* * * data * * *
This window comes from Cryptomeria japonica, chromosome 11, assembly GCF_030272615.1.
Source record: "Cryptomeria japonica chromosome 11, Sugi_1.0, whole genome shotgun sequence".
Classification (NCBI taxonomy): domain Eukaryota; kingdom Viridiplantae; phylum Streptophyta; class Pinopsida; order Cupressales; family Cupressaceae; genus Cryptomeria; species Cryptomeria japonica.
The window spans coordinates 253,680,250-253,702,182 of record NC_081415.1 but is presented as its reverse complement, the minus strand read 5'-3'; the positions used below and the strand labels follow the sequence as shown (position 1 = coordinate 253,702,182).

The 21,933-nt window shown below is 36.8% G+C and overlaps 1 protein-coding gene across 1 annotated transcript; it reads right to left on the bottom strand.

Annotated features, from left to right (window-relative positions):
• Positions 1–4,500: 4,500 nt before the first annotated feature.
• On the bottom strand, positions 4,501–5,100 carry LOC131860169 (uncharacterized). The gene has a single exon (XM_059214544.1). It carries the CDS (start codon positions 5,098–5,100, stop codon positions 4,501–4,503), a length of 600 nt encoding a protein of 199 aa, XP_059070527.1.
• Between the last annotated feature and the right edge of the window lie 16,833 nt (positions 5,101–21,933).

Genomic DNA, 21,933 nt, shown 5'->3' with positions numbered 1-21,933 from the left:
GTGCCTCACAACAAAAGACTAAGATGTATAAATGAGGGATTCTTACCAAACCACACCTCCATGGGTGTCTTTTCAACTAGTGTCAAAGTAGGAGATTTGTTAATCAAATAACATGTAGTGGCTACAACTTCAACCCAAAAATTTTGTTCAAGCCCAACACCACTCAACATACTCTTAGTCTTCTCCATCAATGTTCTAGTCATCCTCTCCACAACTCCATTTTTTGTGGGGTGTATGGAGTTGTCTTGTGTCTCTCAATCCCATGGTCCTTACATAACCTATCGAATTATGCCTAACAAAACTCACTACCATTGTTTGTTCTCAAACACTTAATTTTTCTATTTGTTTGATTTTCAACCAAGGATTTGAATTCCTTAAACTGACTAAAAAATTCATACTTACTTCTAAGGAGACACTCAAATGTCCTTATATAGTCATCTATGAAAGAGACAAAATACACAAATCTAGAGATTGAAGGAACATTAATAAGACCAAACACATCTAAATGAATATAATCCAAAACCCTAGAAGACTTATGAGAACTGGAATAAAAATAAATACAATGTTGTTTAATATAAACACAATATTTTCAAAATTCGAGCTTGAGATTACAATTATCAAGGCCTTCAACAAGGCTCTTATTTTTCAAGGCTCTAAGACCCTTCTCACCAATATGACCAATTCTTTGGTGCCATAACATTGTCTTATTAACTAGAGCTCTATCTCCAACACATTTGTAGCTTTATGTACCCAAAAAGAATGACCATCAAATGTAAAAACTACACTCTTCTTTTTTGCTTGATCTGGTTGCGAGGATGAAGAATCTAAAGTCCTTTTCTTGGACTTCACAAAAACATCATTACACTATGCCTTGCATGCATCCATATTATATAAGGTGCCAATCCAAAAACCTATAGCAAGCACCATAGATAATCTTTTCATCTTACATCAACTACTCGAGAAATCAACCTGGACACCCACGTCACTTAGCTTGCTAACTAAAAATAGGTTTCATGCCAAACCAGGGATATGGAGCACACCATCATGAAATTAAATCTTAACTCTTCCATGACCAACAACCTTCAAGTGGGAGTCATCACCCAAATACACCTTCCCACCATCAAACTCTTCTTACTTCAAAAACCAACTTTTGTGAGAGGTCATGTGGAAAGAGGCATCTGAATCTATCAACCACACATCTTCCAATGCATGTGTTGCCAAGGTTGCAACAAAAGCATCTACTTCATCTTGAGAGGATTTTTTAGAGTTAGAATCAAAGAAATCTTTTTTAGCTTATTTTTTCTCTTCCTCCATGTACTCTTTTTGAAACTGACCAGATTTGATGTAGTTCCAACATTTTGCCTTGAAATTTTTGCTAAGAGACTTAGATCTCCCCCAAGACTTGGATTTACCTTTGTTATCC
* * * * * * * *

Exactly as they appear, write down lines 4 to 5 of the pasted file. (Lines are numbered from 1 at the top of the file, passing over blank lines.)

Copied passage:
The window spans coordinates 253,680,250-253,702,182 of record NC_081415.1 but is presented as its reverse complement, the minus strand read 5'-3'; the positions used below and the strand labels follow the sequence as shown (position 1 = coordinate 253,702,182).

The 21,933-nt window shown below is 36.8% G+C and overlaps 1 protein-coding gene across 1 annotated transcript; it reads right to left on the bottom strand.